• Palumbo MA, Hilibrand AS, Hart RA and Bohlman HH (2001). Surgical treatment of thoracic spinal stenosis: a 2- to 9-year follow- up. Spine. 26 (5): 558-66. Summary: STUDY DESIGN: A retrospective investigation of the results of operative treatment of patients with symptomatic thoracic spinal stenosis. OBJECTIVES: To establish the effectiveness and define the limitations of surgical treatment for stenosis of the thoracic spinal canal. SUMMARY OF BACKGROUND DATA: In contrast to cervical and lumbar stenosis, symptomatic narrowing of the thoracic spinal canal is rarely encountered. Although the treatment of thoracic stenosis has been described in multiple case reports and in several small series with minimal follow-up evaluation, there are few studies of patients treated surgically for this condition with follow-up evaluation beyond 2 years. METHODS: Twelve patients who underwent operative decompression for symptomatic stenosis of the lower thoracic spine were followed up for an average period of 62.4 months. Surgery was performed on the thoracic spine alone in four cases and on the combined thoracolumbar spine in eight. Factors that were investigated included pain severity, lower extremity motor function, ambulatory status, and postoperative complications. RESULTS: The level of pain after surgery was decreased in eight patients and unchanged in four patients. Of the 10 patients with a motor deficit before surgery, eight had improvement of muscle function. Of the 11 patients with a gait disturbance before surgery, ambulatory status was improved in seven, unchanged in two, and worse in two. One patient lost neural function secondary to surgical intervention. There were five cases in which the early result subsequently deteriorated because of recurrent stenosis, spinal deformity/instability, or both. CONCLUSIONS: Thoracic stenosis can occur in isolation or, more commonly, in association with lumbar stenosis. Ideally, operative treatment should address all stenotic segments and directly decompress the primary anatomic abnormalities causing neural element compression. Although satisfactory short-term results can be expected, deterioration of the early outcome because of the potential for recurrent stenosis and deformity/instability at the thoracolumbar junction can sometimes be seen with longer follow-up evaluation periods. <http://www.ncbi.nlm.nih.gov/htbin-post/Entrez/query?db=m&form=6&dopt=r&uid=11242384> University Hospitals Spine Institute, Department of Orthopaedic Surgery, Case Western Reserve University School of Medicine, Cleveland, Ohio, USA. MPalMD@AOL.com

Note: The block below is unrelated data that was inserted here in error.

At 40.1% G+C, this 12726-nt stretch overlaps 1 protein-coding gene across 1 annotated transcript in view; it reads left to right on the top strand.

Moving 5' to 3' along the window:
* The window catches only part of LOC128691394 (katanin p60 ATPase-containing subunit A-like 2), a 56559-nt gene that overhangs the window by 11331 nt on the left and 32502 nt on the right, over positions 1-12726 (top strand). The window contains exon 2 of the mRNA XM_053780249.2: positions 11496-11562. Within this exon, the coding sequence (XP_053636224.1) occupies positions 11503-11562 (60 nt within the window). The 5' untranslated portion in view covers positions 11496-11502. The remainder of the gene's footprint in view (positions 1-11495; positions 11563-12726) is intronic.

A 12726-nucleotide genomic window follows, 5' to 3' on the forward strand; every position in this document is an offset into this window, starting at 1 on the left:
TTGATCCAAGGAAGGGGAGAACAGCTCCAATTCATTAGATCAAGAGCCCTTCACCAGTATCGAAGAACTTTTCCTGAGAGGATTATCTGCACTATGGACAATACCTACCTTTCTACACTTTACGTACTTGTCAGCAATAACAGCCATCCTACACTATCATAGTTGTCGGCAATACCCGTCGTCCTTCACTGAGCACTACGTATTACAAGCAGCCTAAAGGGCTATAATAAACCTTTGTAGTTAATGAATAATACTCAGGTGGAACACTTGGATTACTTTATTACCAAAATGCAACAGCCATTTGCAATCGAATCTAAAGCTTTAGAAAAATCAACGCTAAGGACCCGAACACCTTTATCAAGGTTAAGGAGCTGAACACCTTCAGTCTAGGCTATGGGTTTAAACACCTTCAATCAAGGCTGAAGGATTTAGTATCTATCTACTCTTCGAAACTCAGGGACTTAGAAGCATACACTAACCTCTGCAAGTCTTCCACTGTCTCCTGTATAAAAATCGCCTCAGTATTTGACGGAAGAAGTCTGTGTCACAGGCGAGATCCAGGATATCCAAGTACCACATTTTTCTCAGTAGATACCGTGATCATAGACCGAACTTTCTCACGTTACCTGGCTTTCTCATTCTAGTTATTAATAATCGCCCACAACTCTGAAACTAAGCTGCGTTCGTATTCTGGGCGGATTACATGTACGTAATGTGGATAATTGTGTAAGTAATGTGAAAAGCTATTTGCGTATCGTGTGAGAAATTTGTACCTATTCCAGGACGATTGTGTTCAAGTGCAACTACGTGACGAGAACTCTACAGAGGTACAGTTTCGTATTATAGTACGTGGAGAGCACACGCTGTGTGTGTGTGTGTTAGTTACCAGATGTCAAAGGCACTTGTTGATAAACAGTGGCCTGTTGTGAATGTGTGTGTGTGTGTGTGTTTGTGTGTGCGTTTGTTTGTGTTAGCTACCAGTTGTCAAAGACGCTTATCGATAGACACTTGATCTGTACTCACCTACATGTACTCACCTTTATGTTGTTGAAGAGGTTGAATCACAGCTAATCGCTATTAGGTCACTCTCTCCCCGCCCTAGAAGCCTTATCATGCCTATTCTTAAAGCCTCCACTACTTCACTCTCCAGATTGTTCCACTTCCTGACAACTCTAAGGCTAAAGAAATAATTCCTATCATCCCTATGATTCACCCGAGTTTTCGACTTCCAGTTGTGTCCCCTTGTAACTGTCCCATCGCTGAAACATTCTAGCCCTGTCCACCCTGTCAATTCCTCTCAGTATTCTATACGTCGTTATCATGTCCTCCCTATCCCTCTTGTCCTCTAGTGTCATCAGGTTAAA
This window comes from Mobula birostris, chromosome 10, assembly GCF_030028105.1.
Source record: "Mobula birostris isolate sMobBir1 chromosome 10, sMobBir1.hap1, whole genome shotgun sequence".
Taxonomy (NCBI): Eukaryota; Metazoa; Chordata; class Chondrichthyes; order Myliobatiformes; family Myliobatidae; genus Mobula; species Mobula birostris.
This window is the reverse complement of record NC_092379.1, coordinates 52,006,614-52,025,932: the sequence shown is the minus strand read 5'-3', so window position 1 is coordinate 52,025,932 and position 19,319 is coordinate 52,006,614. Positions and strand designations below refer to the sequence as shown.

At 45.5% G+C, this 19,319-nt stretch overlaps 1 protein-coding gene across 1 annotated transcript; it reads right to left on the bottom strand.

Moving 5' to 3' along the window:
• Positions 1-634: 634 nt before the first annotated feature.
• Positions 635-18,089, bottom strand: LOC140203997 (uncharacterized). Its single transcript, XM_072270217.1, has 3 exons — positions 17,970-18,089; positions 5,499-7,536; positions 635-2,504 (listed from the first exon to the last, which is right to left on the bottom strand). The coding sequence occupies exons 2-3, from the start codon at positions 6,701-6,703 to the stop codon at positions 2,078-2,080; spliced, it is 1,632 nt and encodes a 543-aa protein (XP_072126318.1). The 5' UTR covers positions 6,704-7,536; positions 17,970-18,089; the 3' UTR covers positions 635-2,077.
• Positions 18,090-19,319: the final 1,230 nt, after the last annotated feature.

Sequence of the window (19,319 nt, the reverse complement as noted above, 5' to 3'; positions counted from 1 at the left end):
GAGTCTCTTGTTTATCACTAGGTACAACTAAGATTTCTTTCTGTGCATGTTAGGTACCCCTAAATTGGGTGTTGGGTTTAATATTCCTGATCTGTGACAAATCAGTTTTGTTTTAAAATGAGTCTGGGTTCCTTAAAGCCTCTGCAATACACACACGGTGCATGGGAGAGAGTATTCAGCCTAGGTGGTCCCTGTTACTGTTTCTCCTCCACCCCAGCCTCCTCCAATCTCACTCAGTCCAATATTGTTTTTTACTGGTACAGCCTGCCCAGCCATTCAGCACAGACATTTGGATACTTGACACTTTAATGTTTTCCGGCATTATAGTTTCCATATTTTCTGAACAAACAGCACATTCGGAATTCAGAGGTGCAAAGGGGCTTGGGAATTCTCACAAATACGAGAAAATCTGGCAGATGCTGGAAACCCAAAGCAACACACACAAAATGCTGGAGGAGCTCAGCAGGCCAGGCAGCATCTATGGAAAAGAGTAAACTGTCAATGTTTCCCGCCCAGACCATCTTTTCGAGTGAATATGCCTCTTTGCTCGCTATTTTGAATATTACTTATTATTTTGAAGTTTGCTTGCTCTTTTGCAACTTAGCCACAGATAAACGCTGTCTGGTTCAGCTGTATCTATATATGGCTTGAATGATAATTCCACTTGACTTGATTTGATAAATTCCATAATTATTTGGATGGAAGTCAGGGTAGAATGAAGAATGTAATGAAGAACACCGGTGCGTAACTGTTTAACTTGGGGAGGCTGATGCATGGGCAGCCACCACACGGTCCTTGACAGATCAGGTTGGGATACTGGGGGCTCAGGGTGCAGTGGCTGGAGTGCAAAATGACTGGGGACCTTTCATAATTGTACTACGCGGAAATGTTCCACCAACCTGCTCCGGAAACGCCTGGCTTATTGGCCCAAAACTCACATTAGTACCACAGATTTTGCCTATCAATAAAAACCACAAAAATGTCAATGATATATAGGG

• Phillips FM, Carlson GD, Bohlman HH and Hughes SS (2000). Results of surgery for spinal stenosis adjacent to previous lumbar fusion. J Spinal Disord. 13 (5): 432-7. Summary: The literature provides little data to guide surgical management of spinal stenosis adjacent to previous lumbar fusion. Thirty-three consecutive patients who had surgical decompression for spinal stenosis at the lumbar segments adjacent to a previous lumbar fusion were studied. The mean interval between fusion and the adjacent segment surgery was 94 months. Of the 33 patients, 26 were followed for 3-14 years (mean: 5 years) after adjacent segment surgery and were clinically evaluated and independently completed an outcome questionnaire. Of the 26 patients, 15 rated their outcome as completely satisfactory, 6 were neutral toward the surgery, and 5 considered their surgery a failure. The surgery was generally effective at improving or relieving lower extremity neurogenic claudication. The strongest independent predictive factor of patient dissatisfaction was ongoing postoperative low back pain (r = 0.7, p = 0.001). A higher back pain score at follow-up was associated with continued narcotic use (p = 0.001) and decreased ability to perform activities of daily living (p = 0.05). Six patients required further lumbar surgery during the follow- up period. This study provides the longest published follow-up data of surgical results for symptomatic spinal stenosis adjacent to a previously asymptomatic lumbar fusion. <http://www.ncbi.nlm.nih.gov/htbin-post/Entrez/query?db=m&form=6&dopt=r&uid=11052354> University of Chicago Spine Center, Illinois 60640, USA.